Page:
Suture Characteristics

If an ideal suture material could be created, it would be :
  • Sterile
  • Highly uniform tensile strength, permitting use of finer sizes
  • High tensile strength retention in vivo, holding the wound securely throughout the critical healing
        period, followed by rapid absorption

  • Consistent uniform diameter
  • Predictable performance
  • Non-capillary, non-allergenic, and non-carcinogenic
  • Easy to handle, ties down well, provides optimum knot security
  • Minimally reactive in tissue and not predisposed to bacterial growth
  • Capable of holding tissue layers throughout the critical wound healing period securely when
        knotted without fraying or cutting

  • Resistant to shrinking in tissues
  • Absorbed completely with minimal tissue reaction after serving its purpose
  •  

    However, because the ideal all-purpose suture does not yet exist, the surgeon must select a suture that is at least as close to the ideal as possible

     
    Personal Suture Preference :

    Most surgeons have a basic "suture routine," a preference for using the same material(s) unless circumstances dictate otherwise. The surgeon acquires skill, proficiency and speed in handling by using one suture material repeatedly-- and may choose the same material throughout his or her entire career

    A number of factors may influence the choice of materials :
  • His or her area of specialization
  • Wound closure experience during clinical training
  • Professional experience in the operating room
  • Knowledge of the healing characteristics of tissues and organs
  • Knowledge of the physical and biological characteristics of various suture materials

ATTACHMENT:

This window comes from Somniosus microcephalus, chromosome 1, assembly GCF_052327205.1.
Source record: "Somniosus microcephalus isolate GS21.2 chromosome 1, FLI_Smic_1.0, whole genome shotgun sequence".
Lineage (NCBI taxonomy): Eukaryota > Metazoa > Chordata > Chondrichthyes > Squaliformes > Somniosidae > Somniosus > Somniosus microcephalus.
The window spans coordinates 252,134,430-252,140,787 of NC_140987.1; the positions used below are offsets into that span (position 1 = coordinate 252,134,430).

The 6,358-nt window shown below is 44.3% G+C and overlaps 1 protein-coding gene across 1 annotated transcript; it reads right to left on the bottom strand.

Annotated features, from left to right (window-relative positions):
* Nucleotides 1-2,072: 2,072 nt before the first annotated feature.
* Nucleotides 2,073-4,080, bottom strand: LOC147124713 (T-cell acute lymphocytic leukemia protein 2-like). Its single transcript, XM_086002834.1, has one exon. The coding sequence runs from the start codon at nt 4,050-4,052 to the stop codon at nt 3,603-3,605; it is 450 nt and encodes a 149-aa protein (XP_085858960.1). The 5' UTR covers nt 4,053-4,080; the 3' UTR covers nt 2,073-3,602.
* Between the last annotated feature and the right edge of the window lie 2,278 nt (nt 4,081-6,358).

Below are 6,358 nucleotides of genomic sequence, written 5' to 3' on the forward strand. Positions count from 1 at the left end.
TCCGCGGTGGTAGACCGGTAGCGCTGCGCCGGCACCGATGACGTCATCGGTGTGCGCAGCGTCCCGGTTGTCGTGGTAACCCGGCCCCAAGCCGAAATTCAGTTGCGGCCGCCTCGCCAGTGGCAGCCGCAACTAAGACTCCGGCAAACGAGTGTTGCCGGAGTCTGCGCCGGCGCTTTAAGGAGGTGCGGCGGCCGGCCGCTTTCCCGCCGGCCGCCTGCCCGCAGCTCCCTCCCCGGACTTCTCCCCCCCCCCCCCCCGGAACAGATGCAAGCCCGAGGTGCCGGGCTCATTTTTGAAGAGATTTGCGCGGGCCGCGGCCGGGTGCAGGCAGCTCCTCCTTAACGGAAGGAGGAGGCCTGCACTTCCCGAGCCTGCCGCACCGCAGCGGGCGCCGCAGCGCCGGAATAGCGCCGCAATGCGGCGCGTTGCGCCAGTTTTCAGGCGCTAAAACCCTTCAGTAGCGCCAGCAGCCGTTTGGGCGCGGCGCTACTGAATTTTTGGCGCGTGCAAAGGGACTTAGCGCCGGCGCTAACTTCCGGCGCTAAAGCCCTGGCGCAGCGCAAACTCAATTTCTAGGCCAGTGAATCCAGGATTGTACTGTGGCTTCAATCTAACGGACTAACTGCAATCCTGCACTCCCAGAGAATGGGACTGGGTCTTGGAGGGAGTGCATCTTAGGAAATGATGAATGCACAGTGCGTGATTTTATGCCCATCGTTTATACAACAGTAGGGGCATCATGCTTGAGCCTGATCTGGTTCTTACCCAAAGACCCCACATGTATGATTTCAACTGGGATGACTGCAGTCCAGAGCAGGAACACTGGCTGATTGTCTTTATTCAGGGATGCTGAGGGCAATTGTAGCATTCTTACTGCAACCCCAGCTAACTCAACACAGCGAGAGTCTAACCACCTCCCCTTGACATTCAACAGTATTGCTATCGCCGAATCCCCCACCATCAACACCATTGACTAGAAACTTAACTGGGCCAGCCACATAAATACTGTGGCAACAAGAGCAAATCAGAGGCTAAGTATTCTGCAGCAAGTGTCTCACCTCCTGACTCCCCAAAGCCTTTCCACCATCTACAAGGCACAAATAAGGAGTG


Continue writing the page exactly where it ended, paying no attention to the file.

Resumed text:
• Patient factors (age, weight, overall health status and the presence of infection)
  •  
    Size and Tensile Strength :
    Size denotes the diameter of the suture material

    The accepted surgical practice is to use the smallest diameter suture that will adequately hold the mending wounded tissue. This practice minimizes trauma as the suture is passed through the tissue to effect closure. It also ensures that the minimum mass of the foreign material is left in the body

     

    Suture size is stated numerically; as the number of 0's in the suture size increases, the diameter of the strand decreases. For example, size 5-0, or 00000, is smaller in diameter than size 4-0, or 0000. The smaller the size - the less tensile strength the suture will have

     

    Knot tensile strength is measured by the force, in Kilograms force (Kgf), which the suture strand can withstand before it breaks when knotted

     

    The tensile strength of the tissue to be mended (its ability to withstand stress) determines the size and tensile strength of the suturing material the surgeon selects. The accepted rule is that the tensile strength of the suture need never exceed the tensile strength of the tissue. However, sutures should be at least as strong as normal tissue through which they are being placed

     

    If the tissue reduces suture strength over time, the relative rates at which the suture loses strength and the wound gains strength are important. If the suture biologically alters the healing process, these changes must also be understood

     
    Monofilament vs. Multifilament Strands
    Sutures are classified according to the number or strands of which they are comprised